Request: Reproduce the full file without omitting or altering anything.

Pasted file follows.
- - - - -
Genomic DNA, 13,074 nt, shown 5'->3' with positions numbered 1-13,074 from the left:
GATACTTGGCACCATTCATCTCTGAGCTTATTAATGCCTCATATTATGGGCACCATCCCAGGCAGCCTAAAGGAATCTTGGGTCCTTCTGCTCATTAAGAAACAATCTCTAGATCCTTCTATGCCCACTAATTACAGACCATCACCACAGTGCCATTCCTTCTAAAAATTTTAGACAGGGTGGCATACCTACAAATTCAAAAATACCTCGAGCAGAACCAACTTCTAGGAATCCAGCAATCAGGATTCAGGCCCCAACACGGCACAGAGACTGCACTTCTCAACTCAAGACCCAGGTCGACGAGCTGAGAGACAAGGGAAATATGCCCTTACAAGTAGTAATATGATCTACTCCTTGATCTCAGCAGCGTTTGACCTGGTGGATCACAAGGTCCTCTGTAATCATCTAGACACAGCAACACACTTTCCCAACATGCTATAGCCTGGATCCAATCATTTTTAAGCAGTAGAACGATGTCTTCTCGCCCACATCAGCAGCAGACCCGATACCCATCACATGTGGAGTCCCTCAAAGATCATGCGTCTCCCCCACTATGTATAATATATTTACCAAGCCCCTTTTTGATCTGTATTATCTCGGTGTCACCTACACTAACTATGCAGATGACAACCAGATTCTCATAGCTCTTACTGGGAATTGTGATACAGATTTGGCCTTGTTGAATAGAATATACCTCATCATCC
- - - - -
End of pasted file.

Genomic DNA, 13,074 nt, shown 5'->3' with positions numbered 1-13,074 from the left:
GATACTTGGCACCATTCATCTCTGAGCTTATTAATGCCTCATATTATGGGCACCATCCCAGGCAGCCTAAAGGAATCTTGGGTCCTTCTGCTCATTAAGAAACAATCTCTAGATCCTTCTATGCCCACTAATTACAGACCATCACCACAGTGCCATTCCTTCTAAAAATTTTAGACAGGGTGGCATACCTACAAATTCAAAAATACCTCGAGCAGAACCAACTTCTAGGAATCCAGCAATCAGGATTCAGGCCCCAACACGGCACAGAGACTGCACTTCTCAACTCAAGACCCAGGTCGACGAGCTGAGAGACAAGGGAAATATGCCCTTACAAGTAGTAATATGATCTACTCCTTGATCTCAGCAGCGTTTGACCTGGTGGATCACAAGGTCCTCTGTAATCATCTAGACACAGCAACACACTTTCCCAACATGCTATAGCCTGGATCCAATCATTTTTAAGCAGTAGAACGATGTCTTCTCGCCCACATCAGCAGCAGACCCGATACCCATCACATGTGGAGTCCCTCAAAGATCATGCGTCTCCCCCACTATGTATAATATATTTACCAAGCCCCTTTTTGATCTGTATTATCTCGGTGTCACCTACACTAACTATGCAGATGACAACCAGATTCTCATAGCTCTTACTGGGAATTGTGATACAGATTTGGCCTTGTTGAATAGAATATACCTCATCATCC